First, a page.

The federal government-commissioned Commission of Audit review into government programs and spending has recommended the Defence Materiel Organisation (DMO) be abolished.
Abolishing the DMO was one of a number of key recommendations for the Defence portfolio contained in the commission’s report, released on Thursday, which also included privatising shipbuilder ASC and Defence Housing, and streamlining Defence senior leadership numbers. But the review was particularly scathing of the performance of the DMO, which is tasked with acquiring and sustaining weapons and equipment.
“In the commission’s opinion the 2005 decision to create the DMO as a statutory independent organisation outside the Department of Defence, under a purchaser provider arrangement, has not worked. It has not been effective in enhancing accountability,” the commission’s report reads.
“The commission received a number of submissions that highlighted shortcomings of DMO and the Capability Development Group. These included: high turnover of military staff; project management and costing skills shortages; unnecessarily complex contracting arrangements; underestimation of initial project costs; a lack of independent scrutiny; inadequate identification of technical risks; and unreliable whole-of-life cost estimates.”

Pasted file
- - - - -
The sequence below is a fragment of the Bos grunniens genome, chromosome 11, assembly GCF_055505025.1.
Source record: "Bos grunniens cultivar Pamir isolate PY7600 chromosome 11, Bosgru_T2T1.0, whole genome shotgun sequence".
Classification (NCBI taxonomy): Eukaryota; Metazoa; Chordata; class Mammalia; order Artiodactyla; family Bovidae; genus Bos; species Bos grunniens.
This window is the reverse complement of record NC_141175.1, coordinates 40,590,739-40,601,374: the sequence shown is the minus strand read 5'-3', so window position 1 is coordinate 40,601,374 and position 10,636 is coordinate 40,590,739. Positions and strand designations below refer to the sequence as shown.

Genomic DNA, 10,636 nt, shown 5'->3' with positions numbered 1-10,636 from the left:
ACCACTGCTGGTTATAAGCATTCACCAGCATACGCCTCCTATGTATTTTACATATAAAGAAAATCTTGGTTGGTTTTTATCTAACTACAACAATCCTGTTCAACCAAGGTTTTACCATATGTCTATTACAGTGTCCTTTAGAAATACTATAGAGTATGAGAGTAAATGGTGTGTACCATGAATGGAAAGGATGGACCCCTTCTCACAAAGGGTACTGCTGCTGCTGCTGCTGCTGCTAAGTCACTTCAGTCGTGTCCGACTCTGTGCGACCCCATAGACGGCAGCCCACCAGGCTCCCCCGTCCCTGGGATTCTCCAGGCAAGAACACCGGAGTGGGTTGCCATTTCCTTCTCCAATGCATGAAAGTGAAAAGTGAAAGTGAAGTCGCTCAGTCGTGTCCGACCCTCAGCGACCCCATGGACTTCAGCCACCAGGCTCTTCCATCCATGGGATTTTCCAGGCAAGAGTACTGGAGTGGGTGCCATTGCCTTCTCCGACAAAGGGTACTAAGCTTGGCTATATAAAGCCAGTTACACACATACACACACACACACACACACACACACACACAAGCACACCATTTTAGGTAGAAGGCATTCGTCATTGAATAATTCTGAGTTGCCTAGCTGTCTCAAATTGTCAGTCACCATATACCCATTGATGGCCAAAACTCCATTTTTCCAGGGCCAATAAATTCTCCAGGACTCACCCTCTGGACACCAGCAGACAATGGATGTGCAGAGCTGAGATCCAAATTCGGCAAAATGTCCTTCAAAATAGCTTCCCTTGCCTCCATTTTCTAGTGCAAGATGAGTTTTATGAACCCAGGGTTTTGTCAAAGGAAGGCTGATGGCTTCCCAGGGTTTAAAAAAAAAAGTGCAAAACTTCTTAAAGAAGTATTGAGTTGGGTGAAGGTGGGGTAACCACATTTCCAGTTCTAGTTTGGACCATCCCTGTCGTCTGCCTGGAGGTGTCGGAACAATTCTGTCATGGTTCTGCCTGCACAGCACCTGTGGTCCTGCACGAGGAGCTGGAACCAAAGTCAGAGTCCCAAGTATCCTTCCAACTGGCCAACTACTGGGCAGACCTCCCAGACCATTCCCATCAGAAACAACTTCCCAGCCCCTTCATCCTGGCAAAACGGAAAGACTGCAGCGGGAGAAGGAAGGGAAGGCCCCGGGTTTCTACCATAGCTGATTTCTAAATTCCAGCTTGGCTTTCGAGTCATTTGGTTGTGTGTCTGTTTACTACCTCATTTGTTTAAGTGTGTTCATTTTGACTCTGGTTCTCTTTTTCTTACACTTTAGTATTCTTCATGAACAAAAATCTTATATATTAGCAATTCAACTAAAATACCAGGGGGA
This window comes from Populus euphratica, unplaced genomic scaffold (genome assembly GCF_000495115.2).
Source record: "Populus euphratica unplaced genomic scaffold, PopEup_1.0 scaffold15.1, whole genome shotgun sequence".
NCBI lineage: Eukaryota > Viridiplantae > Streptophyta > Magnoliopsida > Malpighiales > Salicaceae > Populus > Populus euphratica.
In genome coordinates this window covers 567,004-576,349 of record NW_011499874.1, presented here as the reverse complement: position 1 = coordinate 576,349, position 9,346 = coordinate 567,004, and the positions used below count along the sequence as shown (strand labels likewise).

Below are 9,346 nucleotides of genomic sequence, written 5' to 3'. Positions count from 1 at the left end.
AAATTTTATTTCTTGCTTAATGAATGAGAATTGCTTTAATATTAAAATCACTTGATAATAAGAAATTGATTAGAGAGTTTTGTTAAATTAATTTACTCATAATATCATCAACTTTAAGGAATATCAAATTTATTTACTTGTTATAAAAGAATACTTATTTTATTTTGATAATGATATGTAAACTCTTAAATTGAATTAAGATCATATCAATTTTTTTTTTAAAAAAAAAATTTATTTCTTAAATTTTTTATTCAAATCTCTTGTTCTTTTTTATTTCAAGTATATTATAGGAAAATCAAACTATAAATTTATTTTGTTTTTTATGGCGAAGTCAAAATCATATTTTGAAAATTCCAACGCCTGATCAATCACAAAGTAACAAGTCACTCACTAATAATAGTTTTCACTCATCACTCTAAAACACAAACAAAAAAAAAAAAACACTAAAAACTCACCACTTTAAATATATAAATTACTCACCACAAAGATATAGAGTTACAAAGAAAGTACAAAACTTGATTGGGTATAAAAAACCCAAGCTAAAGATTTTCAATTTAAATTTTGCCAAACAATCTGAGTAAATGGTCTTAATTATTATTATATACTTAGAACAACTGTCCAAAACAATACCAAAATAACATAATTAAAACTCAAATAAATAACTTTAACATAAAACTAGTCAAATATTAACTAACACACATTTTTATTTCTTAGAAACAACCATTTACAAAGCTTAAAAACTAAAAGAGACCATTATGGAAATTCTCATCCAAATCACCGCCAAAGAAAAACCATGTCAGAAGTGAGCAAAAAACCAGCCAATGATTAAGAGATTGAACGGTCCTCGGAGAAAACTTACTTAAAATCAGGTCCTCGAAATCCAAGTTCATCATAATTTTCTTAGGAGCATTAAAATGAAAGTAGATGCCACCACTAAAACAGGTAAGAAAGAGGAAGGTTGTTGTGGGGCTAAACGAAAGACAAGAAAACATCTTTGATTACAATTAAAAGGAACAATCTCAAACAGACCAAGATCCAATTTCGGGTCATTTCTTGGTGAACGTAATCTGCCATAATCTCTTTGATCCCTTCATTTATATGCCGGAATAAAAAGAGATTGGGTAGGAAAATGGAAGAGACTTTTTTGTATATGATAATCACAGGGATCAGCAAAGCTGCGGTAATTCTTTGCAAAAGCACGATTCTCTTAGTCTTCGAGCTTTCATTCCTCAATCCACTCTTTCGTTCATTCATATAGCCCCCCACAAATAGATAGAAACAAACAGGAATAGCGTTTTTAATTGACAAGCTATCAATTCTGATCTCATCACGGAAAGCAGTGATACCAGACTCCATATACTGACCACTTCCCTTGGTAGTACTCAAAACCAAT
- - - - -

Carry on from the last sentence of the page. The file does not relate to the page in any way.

Instead, the commission advocates rolling DMO functions back into the Department of Defence.
“Ensuring all parts of the capability process reside within Defence — including a much smaller DMO focussed predominantly on contract management rather than detailed project management — will allow for a more integrated view of the capability process, better defined accountabilities and better sharing of information. It will serve as a basis to address the shared problems faced by DMO and Capability Development Group. A more professional Capability Development Group could be achieved by ensuring it was headed by a senior policy officer experienced in independent analysis of contending military equipment and with staff recruited from a new professional capability development career stream.”
Whether the federal government adopts the Commission of Audit’s recommendations for the DMO remains to be seen. Treasurer Joe Hockey and Finance Minister Mathias Cormann said in a joint statement the government won’t provide an “immediate response” to the Commission of Audit’s findings, instead “our response to the National Commission of Audit Report will be our first Budget on 13 May”.
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